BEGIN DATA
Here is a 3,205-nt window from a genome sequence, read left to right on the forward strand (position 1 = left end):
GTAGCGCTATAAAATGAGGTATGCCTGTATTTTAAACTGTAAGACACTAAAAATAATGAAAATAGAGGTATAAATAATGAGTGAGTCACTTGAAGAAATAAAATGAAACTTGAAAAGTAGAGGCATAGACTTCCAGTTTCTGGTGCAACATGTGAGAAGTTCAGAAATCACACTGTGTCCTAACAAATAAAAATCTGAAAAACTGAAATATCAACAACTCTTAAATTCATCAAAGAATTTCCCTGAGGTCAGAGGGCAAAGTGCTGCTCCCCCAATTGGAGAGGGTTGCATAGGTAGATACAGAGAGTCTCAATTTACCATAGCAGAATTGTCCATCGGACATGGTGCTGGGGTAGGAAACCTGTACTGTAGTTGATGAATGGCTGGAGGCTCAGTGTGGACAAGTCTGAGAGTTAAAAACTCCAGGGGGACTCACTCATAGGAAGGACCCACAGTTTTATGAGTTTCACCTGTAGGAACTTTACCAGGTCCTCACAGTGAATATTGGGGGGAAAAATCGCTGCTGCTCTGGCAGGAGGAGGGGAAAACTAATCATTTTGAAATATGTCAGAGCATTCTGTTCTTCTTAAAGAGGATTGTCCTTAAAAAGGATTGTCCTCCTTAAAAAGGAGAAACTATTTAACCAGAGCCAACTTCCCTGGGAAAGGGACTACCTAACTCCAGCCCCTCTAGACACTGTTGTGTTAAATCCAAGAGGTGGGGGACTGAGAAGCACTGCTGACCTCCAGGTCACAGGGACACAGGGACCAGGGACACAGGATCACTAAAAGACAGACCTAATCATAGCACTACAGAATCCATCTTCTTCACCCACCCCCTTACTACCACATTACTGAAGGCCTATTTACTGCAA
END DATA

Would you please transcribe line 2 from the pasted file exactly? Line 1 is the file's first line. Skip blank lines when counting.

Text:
GTAGCGCTATAAAATGAGGTATGCCTGTATTTTAAACTGTAAGACACTAAAAATAATGAAAATAGAGGTATAAATAATGAGTGAGTCACTTGAAGAAATAAAATGAAACTTGAAAAGTAGAGGCATAGACTTCCAGTTTCTGGTGCAACATGTGAGAAGTTCAGAAATCACACTGTGTCCTAACAAATAAAAATCTGAAAAACTGAAATATCAACAACTCTTAAATTCATCAAAGAATTTCCCTGAGGTCAGAGGGCAAAGTGCTGCTCCCCCAATTGGAGAGGGTTGCATAGGTAGATACAGAGAGTCTCAATTTACCATAGCAGAATTGTCCATCGGACATGGTGCTGGGGTAGGAAACCTGTACTGTAGTTGATGAATGGCTGGAGGCTCAGTGTGGACAAGTCTGAGAGTTAAAAACTCCAGGGGGACTCACTCATAGGAAGGACCCACAGTTTTATGAGTTTCACCTGTAGGAACTTTACCAGGTCCTCACAGTGAATATTGGGGGGAAAAATCGCTGCTGCTCTGGCAGGAGGAGGGGAAAACTAATCATTTTGAAATATGTCAGAGCATTCTGTTCTTCTTAAAGAGGATTGTCCTTAAAAAGGATTGTCCTCCTTAAAAAGGAGAAACTATTTAACCAGAGCCAACTTCCCTGGGAAAGGGACTACCTAACTCCAGCCCCTCTAGACACTGTTGTGTTAAATCCAAGAGGTGGGGGACTGAGAAGCACTGCTGACCTCCAGGTCACAGGGACACAGGGACCAGGGACACAGGATCACTAAAAGACAGACCTAATCATAGCACTACAGAATCCATCTTCTTCACCCACCCCCTTACTACCACATTACTGAAGGCCTATTTACTGCAA